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Improving HIV Care: UNMC ID’s Telehealth Intervention Receives National Recognition

Earlier this month, the Specialty Care Clinic’s telehealth intervention plan was recognized and published as a ‘Best Practice’ on TargetHIV.org. This achievement follows from extensive research into existing patients utilizing the telehealth platform and confirmed that HIV care delivered via phone or video chat can be just as effective as care provided in a clinic for patients who prefer it. Read on for the details about Target HIV, best practices, and how the COVID-19 pandemic changed how effective HIV care could be offered at Nebraska Medicine.


What is TargetHIV?

From their webpage, “The TargetHIV website is the one-stop shop for technical assistance and training resources for HRSA’s Ryan White HIV/AIDS Program (RWHAP), the federal program that funds local and state agencies to deliver HIV care for people with HIV who are uninsured or underinsured.

Essentially, TargetHIV is a nationally recognized resource for clinics looking to improve care of patients living with HIV.

What are Best Practices?

In short, ‘Best Practices’ are exactly that: documented successes in HIV care which are published on the TargetHIV webpage so others can learn from and implement similar interventions. This section gathers and shares what works in RWHAP-funded settings to improve outcomes for people with HIV and to support replication by others.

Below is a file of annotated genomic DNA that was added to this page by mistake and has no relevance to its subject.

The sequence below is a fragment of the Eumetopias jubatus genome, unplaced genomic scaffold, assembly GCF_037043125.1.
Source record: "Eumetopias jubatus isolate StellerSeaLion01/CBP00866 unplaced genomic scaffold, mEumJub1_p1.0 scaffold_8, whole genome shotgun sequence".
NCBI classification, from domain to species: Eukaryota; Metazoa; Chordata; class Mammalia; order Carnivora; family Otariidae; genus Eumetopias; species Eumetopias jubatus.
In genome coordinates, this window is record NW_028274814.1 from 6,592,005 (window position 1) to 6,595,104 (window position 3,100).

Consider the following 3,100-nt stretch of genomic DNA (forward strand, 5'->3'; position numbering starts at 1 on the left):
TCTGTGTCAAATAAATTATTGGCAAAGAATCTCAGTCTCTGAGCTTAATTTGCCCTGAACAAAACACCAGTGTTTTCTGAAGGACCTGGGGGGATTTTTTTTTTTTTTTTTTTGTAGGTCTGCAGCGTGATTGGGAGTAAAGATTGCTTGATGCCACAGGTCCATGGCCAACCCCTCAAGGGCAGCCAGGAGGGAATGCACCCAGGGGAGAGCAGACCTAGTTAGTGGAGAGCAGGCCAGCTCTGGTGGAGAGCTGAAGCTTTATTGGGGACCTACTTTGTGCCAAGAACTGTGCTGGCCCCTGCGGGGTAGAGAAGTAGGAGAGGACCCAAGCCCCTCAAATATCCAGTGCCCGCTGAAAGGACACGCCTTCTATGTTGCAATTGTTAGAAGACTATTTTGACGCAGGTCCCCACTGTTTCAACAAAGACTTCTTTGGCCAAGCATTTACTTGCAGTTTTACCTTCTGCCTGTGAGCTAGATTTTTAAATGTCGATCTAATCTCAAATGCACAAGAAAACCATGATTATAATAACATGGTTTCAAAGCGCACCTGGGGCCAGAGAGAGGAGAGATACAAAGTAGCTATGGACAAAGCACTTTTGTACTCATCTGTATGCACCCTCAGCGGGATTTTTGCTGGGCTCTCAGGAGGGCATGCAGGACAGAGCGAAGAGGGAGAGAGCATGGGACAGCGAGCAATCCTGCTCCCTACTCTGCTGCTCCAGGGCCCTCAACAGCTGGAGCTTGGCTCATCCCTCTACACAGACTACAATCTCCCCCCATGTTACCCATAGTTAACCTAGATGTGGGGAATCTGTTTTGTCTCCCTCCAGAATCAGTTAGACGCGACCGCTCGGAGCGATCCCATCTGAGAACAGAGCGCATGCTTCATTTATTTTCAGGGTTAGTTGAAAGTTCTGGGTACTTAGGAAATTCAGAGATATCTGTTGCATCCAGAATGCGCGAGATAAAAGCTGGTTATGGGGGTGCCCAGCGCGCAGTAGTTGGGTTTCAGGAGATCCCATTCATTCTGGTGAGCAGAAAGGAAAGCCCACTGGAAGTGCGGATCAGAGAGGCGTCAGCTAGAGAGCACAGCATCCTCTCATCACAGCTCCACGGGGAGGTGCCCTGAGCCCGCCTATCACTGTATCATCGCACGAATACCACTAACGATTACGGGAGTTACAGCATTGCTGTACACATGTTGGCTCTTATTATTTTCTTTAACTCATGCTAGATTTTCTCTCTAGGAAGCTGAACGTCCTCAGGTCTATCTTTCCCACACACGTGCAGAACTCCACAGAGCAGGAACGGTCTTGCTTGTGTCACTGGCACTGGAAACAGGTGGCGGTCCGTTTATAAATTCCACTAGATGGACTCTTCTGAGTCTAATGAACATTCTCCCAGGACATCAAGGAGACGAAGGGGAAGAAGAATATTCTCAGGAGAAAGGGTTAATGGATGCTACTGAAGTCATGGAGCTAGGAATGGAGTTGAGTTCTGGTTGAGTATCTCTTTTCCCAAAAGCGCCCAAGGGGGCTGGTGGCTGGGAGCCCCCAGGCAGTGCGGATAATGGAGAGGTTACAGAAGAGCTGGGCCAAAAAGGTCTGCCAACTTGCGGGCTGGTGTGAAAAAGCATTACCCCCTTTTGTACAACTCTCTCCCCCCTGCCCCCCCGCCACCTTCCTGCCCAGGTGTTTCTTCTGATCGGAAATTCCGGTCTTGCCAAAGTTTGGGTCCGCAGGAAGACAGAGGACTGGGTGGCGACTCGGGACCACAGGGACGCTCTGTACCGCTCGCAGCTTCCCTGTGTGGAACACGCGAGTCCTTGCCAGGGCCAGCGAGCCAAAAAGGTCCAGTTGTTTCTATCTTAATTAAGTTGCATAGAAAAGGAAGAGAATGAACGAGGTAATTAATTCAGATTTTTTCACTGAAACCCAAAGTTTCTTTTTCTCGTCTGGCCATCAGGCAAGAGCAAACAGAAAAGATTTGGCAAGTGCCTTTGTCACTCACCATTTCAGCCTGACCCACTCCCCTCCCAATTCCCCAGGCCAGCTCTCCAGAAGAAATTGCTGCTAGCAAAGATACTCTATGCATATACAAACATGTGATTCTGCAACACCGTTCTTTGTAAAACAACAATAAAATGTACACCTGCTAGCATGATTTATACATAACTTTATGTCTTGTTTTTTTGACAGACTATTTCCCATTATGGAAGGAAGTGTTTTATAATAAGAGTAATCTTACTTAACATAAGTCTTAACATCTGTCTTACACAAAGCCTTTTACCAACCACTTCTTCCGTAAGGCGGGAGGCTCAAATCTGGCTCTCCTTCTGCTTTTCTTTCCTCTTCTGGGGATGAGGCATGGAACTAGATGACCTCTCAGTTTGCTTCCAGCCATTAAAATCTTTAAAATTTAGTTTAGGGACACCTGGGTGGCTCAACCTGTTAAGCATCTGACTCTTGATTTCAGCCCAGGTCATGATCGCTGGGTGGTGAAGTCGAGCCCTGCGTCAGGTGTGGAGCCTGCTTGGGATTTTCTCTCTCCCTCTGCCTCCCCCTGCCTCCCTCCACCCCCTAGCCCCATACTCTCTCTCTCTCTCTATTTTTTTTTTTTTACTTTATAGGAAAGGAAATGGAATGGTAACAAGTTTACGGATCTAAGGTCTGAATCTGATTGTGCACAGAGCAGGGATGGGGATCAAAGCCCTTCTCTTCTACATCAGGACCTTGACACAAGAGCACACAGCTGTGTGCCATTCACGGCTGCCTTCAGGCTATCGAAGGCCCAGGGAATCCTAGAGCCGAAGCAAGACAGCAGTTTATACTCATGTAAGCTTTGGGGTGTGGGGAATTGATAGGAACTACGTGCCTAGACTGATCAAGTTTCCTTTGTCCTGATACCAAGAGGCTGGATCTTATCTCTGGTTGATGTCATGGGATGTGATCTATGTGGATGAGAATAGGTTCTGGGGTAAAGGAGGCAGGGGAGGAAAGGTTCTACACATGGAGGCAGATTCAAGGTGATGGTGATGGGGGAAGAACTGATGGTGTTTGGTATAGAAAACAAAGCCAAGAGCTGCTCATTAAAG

Why did the Specialty Care Clinic start to trial telehealth care?

During the COVID-19 pandemic, HIV clinics had to transform care delivery for people with HIV, with many clinics transitioning rapidly to alternative methods such as telehealth. In March 2020, SCC recognized the need to adjust its clinic operations to promote patient and staff safety during the pandemic. This adjustment, limiting in-person interactions, conflicted with the clinic’s usual approach to promoting retention in care and viral suppression, which relied on patients making frequent visits to the clinic not only for clinical care but also for ongoing medication adherence and case management support. Prior to March 2020, SCC did not offer telehealth services.

How did it go?

Great! Analysis of the first six months of telehealth offerings (around the beginning of the COVID-19 pandemic) revealed that 35% of visits utilized telehealth technology. In all patients, viral suppression rates were high, but telehealth patients actually maintained a higher rate of viral suppression than patients who visited the clinic in-person during the same time period. This indicates that telehealth HIV care can be highly effective for those patients who choose it.

What else can I find on the Specialty Care Clinic Telehealth Best Practices webpage?

The SCC published all the information that another clinic might find useful when implementing telehealth for their patients, including planning and implementation tips for setting up telehealth, lessons learned during this trial phase, and additional resources for those looking to get started. Check it out here for more information

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